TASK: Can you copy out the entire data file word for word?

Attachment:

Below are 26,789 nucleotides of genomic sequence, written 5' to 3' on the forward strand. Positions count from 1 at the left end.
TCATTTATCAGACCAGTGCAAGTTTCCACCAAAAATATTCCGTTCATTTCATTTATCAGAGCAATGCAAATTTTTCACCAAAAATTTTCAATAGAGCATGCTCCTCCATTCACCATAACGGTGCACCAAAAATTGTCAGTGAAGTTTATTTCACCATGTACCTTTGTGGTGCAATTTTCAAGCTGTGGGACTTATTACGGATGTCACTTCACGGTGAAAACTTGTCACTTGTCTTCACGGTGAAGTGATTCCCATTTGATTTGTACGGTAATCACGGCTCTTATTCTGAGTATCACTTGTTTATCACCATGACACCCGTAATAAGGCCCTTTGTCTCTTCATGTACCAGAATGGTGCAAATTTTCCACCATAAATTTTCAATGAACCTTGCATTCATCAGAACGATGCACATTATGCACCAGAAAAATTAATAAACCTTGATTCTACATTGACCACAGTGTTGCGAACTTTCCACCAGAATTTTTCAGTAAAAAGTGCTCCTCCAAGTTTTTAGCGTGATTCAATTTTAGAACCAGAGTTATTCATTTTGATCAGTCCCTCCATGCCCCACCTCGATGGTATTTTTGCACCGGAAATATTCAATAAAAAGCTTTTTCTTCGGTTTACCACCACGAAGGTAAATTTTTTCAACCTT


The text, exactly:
Below are 26,789 nucleotides of genomic sequence, written 5' to 3' on the forward strand. Positions count from 1 at the left end.
TCATTTATCAGACCAGTGCAAGTTTCCACCAAAAATATTCCGTTCATTTCATTTATCAGAGCAATGCAAATTTTTCACCAAAAATTTTCAATAGAGCATGCTCCTCCATTCACCATAACGGTGCACCAAAAATTGTCAGTGAAGTTTATTTCACCATGTACCTTTGTGGTGCAATTTTCAAGCTGTGGGACTTATTACGGATGTCACTTCACGGTGAAAACTTGTCACTTGTCTTCACGGTGAAGTGATTCCCATTTGATTTGTACGGTAATCACGGCTCTTATTCTGAGTATCACTTGTTTATCACCATGACACCCGTAATAAGGCCCTTTGTCTCTTCATGTACCAGAATGGTGCAAATTTTCCACCATAAATTTTCAATGAACCTTGCATTCATCAGAACGATGCACATTATGCACCAGAAAAATTAATAAACCTTGATTCTACATTGACCACAGTGTTGCGAACTTTCCACCAGAATTTTTCAGTAAAAAGTGCTCCTCCAAGTTTTTAGCGTGATTCAATTTTAGAACCAGAGTTATTCATTTTGATCAGTCCCTCCATGCCCCACCTCGATGGTATTTTTGCACCGGAAATATTCAATAAAAAGCTTTTTCTTCGGTTTACCACCACGAAGGTAAATTTTTTCAACCTT